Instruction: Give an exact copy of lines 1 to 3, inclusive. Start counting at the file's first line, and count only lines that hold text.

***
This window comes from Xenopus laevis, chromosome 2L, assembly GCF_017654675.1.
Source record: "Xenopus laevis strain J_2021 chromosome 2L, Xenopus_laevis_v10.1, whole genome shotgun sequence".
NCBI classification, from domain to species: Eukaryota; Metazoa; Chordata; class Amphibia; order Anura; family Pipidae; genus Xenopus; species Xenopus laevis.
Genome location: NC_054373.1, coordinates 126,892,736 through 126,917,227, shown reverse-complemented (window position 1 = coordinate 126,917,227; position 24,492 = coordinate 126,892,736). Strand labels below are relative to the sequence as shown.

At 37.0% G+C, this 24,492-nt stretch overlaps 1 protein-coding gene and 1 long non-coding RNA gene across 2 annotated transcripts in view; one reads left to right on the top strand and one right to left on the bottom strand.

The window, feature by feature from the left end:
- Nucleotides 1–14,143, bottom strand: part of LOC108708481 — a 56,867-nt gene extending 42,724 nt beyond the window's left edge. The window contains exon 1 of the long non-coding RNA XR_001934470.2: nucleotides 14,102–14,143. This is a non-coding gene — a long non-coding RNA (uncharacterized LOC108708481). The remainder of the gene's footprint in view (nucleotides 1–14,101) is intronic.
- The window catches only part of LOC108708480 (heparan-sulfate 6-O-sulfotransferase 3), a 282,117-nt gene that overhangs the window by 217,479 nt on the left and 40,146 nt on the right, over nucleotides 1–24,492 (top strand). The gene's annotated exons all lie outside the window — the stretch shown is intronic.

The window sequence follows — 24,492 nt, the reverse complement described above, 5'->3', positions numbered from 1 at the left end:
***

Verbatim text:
This window comes from Xenopus laevis, chromosome 2L, assembly GCF_017654675.1.
Source record: "Xenopus laevis strain J_2021 chromosome 2L, Xenopus_laevis_v10.1, whole genome shotgun sequence".
NCBI classification, from domain to species: Eukaryota; Metazoa; Chordata; class Amphibia; order Anura; family Pipidae; genus Xenopus; species Xenopus laevis.